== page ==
Digitalism is a German electro duo, founded in 2004 in Hamburg, consisting of Jens « Jence » Moelle and İsmail « Isi » Tüfekçi. Jens likens Digitalism’s songs to simple chapters in a complex novel about social interaction and attraction, with distorted baselines and thumping rhythms comprising the punctuation.

Digitalism is pioneering the electro-punk and indie dance movements, making appearances at festivals such as Coachella and various clubs worldwide.

Thanks to Digitalism

Lucius and Kitsuné


Thierry Jaussaud

Tell me about the formation of Digitalism. How did you decide to get together?
We met in a record shop in Hamburg around 2000, where Jence was working and Isi was a frequent customer. It was a hangout for us in the afternoons – discovering new music and practicing DJing on the shop Technics and PA. We then started DJing gigs together and the rest came automatically. We needed a name for the flyers and CDR edits that we made, and we stuck to it.

What about the name?
We were huge fans of the Africanism 12″ series on Yellow Recordings. Our first productions, edits we made of other tracks, were made completely in the living room on an old PC… And when we had to decide on something to write on CDRs, the word « Digitalism » came up and somehow stuck with us. At the end, we worked very digitally.

What is your song-writing process? Do you build the songs chords or melodies, or do you write your beats first?
It always depends. But usually what you start with has the bigger emphasis, so when you start with beats first, then everything else you write around it just kind of supports it. That’s at least how we see it.

What is the rest of collaboration process like?
We work pretty Yin and Yang – Jence creates a lot of material that we sort and put into shape in the next steps. Isi is like a director in a sense.

How do you decide which songs to remix? Do people approach you with projects, or is it the other way around?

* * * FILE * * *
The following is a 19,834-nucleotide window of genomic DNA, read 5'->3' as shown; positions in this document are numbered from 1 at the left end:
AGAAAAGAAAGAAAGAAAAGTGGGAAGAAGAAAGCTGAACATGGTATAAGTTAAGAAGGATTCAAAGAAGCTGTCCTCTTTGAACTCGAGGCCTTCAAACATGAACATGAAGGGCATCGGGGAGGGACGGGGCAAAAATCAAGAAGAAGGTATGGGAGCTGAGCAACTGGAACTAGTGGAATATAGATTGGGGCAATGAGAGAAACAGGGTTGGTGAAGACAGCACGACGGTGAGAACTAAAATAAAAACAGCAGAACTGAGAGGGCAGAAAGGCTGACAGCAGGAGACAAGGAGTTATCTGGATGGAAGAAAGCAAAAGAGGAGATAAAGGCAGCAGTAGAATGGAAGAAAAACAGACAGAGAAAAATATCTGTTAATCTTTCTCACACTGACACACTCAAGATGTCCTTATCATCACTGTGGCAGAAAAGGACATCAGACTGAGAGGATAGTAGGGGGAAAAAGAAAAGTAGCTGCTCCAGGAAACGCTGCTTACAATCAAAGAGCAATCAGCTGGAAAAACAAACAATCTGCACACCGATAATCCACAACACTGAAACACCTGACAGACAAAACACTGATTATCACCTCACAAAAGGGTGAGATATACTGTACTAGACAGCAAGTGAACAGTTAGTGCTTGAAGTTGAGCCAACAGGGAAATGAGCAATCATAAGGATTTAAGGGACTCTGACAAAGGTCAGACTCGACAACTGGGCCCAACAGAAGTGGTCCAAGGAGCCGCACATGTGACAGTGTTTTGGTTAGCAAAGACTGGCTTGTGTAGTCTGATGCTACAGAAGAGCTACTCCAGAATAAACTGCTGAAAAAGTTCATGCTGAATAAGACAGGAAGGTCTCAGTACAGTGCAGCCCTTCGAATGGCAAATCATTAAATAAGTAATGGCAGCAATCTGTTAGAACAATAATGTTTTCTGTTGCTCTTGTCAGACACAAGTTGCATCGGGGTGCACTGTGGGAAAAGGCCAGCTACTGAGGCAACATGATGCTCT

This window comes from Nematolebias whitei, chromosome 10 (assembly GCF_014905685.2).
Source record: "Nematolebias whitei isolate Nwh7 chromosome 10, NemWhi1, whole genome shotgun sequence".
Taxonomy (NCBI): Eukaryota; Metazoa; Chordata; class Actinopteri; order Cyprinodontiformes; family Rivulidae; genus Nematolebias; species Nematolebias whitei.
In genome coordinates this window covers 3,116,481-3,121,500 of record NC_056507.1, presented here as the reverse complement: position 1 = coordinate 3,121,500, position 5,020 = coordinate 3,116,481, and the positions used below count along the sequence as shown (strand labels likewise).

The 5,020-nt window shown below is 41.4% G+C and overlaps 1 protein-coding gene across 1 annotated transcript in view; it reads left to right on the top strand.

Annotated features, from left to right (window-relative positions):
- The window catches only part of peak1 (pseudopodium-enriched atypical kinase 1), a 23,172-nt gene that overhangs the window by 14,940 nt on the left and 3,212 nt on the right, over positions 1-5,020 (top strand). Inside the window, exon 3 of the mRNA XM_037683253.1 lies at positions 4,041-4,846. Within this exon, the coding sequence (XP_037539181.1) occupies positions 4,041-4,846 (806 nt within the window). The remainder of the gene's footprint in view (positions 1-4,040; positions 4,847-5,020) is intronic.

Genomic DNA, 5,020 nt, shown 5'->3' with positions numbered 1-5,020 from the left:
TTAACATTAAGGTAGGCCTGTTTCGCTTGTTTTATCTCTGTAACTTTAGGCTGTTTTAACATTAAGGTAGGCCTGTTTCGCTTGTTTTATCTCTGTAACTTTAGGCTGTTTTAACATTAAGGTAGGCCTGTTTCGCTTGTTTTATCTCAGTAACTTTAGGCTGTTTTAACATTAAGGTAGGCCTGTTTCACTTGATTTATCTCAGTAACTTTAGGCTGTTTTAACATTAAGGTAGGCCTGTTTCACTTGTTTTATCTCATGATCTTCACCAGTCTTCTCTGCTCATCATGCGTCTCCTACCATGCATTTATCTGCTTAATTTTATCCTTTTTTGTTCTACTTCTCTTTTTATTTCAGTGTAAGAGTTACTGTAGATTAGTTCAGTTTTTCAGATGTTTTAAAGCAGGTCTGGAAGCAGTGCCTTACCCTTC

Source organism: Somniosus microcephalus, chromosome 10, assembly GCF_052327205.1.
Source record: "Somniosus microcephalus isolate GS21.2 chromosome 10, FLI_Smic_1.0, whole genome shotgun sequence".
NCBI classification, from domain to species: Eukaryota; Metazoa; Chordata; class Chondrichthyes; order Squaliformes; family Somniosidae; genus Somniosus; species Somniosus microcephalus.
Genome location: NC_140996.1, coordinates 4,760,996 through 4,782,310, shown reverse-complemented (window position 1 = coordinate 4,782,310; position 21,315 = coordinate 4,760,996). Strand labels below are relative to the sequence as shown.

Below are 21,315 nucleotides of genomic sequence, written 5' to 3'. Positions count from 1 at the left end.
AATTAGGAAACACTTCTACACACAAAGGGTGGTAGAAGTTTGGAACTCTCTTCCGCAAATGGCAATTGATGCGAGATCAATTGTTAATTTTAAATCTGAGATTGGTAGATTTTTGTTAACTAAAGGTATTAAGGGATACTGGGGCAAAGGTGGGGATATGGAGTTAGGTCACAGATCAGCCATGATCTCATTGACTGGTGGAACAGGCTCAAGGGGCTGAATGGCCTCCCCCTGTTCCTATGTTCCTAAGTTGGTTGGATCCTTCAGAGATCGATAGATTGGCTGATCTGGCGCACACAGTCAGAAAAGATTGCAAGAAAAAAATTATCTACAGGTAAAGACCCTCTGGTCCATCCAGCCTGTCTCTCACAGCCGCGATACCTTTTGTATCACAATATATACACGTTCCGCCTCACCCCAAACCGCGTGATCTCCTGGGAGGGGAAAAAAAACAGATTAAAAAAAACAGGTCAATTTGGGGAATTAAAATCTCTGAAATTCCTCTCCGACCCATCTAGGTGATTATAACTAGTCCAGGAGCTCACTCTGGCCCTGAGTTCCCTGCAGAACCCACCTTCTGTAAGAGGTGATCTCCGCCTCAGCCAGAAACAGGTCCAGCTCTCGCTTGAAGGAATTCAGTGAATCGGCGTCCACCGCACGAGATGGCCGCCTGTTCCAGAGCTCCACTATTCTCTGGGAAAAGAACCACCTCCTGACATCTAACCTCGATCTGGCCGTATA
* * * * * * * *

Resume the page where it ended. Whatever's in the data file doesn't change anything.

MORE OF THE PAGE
Sometimes people approach you, and sometimes we ask if we can remix someone else’s work. It always depends. Daft Punk and The Presets for instance asked us to remix their music, whereas we asked The Rapture if we could get our hands on « Sail Away » a few years ago. At the end, what counts is that we love the music that we remix.

How do you know when a song is finished? There’s an expression in writing that says “you publish a rough draft.” Is making music like that?
You have to learn to let loose. You feel like a song is probably never finished, more so in the club world, as you could change arrangements and lengths of parts forever.. Or make yet another remix of it. We kind of compensated for this problem back then by releasing about ten remixes for each of our songs. It’s like continuing working on them, without telling people.

What has the current tour been like? What has been the best part so far?
We just finished a US DJ tour where we played small intimate clubs, and it turned out to be great. We also did a twice a month night in the middle of the week in LA which was fun; we got to play a lot of different music and invite friends to play with us. It felt like turning up at your local venue around the corner to spin some tunes, just like back in the day when we started.

Do you choose a setlist before you go out, or do decide the songs on the fly?

The only times we choose set lists is when we play live.

What’s your live set-up like?
Our last live tour is finished — we’re not sure how we’ll do the next incarnation of it yet.

Do you notice a difference in European crowds compared to America crowds?
It depends on where you play. Sometimes when you play in the US, people don’t know you yet, because they only started getting into electronic music recently, and we’ve been around for a decade. But on the other hand, they’re super excited for it, because everything is new. It feels like the ‘New Rave’ era around 2007 sometimes. But through the internet, the continents are linking up more and more now.

Do you feel like a tourist when you’re on the road?
We feel at home on the road.

What about the role of music blogs? What effect have they had on your career?
We have to thank the blog world for their support throughout the years. Digitalism is partly built with the support of the online community, which only came up around the time we released our first records in 2005.
There was a time when blogs would be the 21st century record shops where you get music for free, now it’s gone back to how it started: Music journalism. Some became even bigger than old fashioned print mags. And if you look at it – even those now turn into online blogs. Blogs everywhere!

With what words would you like this interview to end?
Thank you very much.